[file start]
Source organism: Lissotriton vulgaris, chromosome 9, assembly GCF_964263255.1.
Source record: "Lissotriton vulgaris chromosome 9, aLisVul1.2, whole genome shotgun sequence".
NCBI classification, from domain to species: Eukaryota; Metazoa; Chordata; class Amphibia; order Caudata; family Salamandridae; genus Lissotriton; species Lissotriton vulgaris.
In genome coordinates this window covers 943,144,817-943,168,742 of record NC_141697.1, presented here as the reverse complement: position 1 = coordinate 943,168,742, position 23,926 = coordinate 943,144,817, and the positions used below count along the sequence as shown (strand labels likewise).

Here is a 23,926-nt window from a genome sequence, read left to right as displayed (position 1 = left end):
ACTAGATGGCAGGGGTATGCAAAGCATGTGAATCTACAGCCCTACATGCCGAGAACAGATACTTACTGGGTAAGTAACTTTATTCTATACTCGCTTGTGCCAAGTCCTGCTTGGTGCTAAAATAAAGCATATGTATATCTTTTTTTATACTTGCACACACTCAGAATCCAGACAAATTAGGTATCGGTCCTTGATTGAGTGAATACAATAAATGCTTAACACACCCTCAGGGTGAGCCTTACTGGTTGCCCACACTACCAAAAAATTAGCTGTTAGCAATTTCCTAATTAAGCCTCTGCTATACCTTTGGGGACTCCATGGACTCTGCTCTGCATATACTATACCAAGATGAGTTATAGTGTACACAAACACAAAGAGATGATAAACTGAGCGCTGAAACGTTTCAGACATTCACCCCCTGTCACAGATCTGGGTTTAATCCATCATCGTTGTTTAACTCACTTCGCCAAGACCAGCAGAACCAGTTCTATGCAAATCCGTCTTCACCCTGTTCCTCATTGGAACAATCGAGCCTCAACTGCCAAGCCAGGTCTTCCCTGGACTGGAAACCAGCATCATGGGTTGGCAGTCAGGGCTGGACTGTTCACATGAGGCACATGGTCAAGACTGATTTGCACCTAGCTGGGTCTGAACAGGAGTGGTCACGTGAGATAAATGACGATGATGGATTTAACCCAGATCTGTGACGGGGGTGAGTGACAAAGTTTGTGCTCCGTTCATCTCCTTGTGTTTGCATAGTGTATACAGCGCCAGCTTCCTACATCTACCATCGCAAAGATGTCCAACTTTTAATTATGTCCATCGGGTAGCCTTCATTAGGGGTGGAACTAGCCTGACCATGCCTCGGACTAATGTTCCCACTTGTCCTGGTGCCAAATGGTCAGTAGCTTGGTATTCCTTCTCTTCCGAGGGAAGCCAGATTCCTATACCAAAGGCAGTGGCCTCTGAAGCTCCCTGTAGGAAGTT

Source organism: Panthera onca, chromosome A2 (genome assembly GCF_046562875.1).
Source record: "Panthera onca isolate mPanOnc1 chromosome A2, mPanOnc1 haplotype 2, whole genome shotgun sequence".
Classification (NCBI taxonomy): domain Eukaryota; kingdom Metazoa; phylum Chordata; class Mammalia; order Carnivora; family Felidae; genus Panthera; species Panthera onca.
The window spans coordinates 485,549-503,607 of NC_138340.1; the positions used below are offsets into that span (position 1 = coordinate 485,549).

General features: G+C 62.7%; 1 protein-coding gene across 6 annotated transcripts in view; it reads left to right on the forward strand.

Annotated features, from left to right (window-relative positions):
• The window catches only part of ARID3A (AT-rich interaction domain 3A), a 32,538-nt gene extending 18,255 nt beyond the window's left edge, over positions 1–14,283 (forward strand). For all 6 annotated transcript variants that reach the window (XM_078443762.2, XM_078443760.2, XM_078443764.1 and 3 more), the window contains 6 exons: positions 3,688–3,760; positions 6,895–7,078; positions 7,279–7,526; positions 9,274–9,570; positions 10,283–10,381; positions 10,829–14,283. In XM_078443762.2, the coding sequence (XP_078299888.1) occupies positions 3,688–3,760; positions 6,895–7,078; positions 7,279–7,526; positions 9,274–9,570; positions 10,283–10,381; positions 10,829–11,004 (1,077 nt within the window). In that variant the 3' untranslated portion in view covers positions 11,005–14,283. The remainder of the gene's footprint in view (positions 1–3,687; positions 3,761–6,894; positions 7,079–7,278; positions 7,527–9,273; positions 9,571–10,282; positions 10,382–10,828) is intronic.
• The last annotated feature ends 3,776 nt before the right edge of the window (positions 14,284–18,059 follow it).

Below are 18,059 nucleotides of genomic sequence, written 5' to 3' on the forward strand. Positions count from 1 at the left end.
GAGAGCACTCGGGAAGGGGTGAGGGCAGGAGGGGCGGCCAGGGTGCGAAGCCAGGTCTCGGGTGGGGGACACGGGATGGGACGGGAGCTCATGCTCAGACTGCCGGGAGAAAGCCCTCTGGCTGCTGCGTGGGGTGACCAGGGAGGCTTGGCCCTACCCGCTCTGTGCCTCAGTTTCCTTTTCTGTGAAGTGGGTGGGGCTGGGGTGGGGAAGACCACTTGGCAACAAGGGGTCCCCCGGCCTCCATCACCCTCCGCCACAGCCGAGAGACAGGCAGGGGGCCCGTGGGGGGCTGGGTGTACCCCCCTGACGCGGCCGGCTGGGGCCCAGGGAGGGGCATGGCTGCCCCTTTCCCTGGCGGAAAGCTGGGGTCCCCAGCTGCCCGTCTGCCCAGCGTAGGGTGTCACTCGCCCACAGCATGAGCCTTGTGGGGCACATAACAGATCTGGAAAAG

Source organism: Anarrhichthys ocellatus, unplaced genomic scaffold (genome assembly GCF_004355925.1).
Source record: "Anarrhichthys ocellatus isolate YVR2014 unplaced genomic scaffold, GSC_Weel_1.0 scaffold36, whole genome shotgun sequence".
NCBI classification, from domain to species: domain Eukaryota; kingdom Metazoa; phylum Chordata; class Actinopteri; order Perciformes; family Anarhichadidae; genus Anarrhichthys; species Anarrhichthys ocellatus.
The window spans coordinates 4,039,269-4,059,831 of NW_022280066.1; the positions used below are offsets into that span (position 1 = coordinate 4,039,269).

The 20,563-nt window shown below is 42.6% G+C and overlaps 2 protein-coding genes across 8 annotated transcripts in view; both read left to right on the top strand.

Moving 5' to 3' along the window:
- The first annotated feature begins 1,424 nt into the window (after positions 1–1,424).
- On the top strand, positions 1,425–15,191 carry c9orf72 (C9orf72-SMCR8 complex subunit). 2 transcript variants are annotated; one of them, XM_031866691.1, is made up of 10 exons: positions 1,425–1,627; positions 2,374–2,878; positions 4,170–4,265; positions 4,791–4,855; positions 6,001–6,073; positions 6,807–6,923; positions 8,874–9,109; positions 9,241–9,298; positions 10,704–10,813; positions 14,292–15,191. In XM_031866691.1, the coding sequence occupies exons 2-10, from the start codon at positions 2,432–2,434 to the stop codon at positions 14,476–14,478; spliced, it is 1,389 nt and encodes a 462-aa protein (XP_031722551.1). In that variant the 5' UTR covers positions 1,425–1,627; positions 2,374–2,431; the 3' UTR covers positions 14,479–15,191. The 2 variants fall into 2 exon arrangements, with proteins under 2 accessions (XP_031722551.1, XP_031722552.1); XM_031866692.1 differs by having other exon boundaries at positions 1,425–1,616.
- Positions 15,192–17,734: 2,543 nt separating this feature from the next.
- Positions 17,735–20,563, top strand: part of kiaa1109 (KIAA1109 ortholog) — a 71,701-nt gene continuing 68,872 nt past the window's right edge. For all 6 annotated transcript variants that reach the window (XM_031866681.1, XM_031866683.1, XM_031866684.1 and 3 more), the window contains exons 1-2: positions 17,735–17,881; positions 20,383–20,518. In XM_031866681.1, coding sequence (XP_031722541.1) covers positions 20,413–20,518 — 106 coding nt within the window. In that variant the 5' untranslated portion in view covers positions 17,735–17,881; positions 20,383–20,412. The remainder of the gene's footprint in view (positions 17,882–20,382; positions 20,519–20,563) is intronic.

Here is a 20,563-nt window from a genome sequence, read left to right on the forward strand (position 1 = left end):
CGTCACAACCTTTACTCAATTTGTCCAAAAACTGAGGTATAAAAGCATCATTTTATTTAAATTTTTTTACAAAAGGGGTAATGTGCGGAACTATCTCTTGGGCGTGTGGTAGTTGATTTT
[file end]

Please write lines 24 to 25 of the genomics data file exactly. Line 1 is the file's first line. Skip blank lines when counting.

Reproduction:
- On the top strand, positions 1,425–15,191 carry c9orf72 (C9orf72-SMCR8 complex subunit). 2 transcript variants are annotated; one of them, XM_031866691.1, is made up of 10 exons: positions 1,425–1,627; positions 2,374–2,878; positions 4,170–4,265; positions 4,791–4,855; positions 6,001–6,073; positions 6,807–6,923; positions 8,874–9,109; positions 9,241–9,298; positions 10,704–10,813; positions 14,292–15,191. In XM_031866691.1, the coding sequence occupies exons 2-10, from the start codon at positions 2,432–2,434 to the stop codon at positions 14,476–14,478; spliced, it is 1,389 nt and encodes a 462-aa protein (XP_031722551.1). In that variant the 5' UTR covers positions 1,425–1,627; positions 2,374–2,431; the 3' UTR covers positions 14,479–15,191. The 2 variants fall into 2 exon arrangements, with proteins under 2 accessions (XP_031722551.1, XP_031722552.1); XM_031866692.1 differs by having other exon boundaries at positions 1,425–1,616.
- Positions 15,192–17,734: 2,543 nt separating this feature from the next.